I KNOW! This isn't a YA book. But it's written by a YA author! I was straightening up a display in the children's section today, and this gorgeous cover caught my eye. Upon flipping open the book, I knew I couldn't resist it when I landed on this passage:
The dolls wandered through their house crying out,Swoon! These luscious costume descriptions would have won my heart as a child, and let’s face it- they have the same effect on thirtysomething-me.
“Where is the lemon-yellow satin chemise?”
The bejeweled green silk strapless mermaid evening
gown with the tulle tail?”
Where IS my lemon-yellow satin chemise, indeed?
In classic Francesca Lia Block fashion, the prose is in turns spare and lush, with a distant, fairy-tale-like quality. It's wistful, strange, and beautiful, centering around themes of love, loss, and healing. Barbara McClintock's black-and-white illustrations are delicate and intricately detailed, a perfect complement to the text. The plot is simple: a little girl feels alienated in her own home, so she makes life miserable for her dolls, and then one of the dolls makes the unselfish wish that the girl may feel loved by her family.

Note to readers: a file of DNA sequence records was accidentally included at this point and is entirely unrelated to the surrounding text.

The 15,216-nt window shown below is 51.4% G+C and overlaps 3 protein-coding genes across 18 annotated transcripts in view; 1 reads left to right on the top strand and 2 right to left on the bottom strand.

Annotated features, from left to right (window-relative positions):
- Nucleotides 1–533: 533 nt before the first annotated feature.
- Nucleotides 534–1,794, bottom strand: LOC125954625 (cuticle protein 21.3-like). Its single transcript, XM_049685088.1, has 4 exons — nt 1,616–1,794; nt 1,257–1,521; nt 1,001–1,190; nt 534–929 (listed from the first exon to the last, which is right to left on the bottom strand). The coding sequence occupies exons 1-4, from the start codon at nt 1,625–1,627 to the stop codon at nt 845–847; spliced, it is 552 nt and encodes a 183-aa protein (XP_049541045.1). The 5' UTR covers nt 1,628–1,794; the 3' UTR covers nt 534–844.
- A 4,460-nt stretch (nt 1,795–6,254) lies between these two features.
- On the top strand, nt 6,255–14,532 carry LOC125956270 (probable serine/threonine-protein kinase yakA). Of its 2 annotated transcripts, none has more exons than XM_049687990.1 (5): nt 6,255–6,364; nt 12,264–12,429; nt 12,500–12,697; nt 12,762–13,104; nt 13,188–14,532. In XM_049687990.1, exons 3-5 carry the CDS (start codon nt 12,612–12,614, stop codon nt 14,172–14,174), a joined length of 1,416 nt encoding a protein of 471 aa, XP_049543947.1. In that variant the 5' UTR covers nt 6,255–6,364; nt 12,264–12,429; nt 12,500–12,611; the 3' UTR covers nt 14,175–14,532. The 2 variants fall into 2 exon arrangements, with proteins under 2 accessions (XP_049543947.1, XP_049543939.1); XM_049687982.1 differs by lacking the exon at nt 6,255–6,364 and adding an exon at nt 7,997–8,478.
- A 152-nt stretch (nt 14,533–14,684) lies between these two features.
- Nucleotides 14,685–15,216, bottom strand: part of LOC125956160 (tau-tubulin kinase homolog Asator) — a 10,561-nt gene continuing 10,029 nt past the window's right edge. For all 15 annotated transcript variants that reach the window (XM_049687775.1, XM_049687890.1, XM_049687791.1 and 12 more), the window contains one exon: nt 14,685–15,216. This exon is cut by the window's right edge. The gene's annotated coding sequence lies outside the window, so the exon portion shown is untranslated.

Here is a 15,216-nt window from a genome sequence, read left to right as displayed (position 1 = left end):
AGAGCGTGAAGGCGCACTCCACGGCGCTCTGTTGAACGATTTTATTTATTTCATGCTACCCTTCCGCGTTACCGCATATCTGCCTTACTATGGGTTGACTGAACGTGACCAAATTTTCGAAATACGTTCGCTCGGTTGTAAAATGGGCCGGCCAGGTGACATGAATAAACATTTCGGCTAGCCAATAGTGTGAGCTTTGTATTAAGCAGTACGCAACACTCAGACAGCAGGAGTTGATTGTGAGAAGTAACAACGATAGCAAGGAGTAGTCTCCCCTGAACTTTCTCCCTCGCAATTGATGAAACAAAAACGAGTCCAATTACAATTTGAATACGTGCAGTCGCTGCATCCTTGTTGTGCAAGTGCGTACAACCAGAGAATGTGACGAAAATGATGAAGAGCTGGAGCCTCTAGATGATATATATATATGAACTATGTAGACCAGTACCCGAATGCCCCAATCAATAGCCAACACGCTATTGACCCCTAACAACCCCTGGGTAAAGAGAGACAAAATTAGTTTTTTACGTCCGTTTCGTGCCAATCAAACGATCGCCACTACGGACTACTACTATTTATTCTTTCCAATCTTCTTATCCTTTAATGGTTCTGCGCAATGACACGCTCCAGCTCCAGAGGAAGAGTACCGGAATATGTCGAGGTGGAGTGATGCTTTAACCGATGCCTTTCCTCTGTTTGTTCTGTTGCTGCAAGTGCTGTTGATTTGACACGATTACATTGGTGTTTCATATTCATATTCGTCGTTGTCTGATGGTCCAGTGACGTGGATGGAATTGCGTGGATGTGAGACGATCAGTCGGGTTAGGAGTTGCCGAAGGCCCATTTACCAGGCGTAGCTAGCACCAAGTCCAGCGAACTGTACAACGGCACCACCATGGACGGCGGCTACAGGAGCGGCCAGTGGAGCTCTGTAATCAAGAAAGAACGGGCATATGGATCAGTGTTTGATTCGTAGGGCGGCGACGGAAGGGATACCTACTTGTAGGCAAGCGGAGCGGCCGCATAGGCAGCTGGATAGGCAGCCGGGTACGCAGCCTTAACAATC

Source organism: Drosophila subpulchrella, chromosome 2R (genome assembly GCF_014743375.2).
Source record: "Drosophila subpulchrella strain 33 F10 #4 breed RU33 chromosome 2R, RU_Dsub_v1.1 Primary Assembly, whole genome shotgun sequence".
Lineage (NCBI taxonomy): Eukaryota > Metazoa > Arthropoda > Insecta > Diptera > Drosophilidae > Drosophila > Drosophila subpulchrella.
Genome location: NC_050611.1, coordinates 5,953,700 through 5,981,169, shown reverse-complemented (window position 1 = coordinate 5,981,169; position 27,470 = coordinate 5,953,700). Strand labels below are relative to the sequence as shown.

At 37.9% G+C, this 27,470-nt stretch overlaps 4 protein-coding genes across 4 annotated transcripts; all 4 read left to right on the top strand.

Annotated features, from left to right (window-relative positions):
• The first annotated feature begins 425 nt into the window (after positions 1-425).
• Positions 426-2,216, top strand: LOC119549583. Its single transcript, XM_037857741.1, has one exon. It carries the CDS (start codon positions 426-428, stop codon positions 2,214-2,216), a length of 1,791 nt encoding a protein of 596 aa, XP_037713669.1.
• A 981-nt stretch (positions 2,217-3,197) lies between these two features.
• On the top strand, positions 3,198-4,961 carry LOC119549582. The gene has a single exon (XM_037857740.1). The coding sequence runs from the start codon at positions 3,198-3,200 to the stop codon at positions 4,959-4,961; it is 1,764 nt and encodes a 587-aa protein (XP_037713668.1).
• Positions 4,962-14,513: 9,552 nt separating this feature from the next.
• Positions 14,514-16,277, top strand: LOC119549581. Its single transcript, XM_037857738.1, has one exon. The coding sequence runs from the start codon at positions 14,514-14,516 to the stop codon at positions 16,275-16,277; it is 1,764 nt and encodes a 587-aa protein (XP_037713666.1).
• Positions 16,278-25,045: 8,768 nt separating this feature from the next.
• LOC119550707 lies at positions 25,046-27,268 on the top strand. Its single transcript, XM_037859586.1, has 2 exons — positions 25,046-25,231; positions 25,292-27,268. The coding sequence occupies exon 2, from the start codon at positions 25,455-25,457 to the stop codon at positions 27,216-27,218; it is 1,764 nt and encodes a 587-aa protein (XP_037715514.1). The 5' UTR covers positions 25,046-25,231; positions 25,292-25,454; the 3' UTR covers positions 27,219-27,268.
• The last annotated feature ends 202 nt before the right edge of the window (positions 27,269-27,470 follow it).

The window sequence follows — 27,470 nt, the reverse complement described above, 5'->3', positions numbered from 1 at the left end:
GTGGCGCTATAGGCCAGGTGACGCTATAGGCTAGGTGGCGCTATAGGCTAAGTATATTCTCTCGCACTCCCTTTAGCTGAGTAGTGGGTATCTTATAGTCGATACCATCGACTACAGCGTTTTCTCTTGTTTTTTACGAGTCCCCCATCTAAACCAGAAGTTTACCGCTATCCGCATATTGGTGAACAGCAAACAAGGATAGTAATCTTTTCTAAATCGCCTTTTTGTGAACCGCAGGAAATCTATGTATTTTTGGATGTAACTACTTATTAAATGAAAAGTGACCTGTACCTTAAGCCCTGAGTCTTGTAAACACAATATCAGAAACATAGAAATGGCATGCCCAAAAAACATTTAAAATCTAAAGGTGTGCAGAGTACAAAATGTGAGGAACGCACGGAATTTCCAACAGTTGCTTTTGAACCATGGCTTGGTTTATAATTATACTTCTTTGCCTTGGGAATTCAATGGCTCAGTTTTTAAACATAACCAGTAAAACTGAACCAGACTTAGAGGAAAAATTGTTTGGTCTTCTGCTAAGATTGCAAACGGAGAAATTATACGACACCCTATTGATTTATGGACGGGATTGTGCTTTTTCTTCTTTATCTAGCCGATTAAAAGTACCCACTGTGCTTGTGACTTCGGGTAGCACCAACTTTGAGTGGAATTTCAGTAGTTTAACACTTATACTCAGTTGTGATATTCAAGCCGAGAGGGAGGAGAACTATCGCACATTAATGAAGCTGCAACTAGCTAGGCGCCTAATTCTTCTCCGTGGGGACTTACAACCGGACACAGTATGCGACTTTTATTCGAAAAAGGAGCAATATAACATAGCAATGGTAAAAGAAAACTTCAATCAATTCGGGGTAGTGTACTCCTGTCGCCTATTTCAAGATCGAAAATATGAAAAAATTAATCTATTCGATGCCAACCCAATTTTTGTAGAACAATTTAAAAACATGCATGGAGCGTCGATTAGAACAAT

This book poses a bit of a puzzle in terms of the intended audience. It was ostensibly written for children, but there is depth in this story that seems aimed at an older reader. I suspect a child will understand that there is more here than pretty dresses and teacups, but they may not dwell on it. It depends on the reader; they might absorb the underlying complexities, or they might prefer to simply enjoy the lovely descriptions of dollhouse accessories. An adult or teen, on the other hand, is more likely to linger on matters such as the horrors of war, the loss of a child, and the ways in which grief changes a person. At the same time, the older reader can unabashedly revel in the beauty of the dollhouse, too. I think this book can be enjoyed on both levels, and it's utterly beautiful either way. It might just be the perfect read-aloud for a mother and daughter.
I read House of Dolls in one sitting, and am still thinking about it hours later. Francesca Lia Block really knows how to cast a spell over a reader.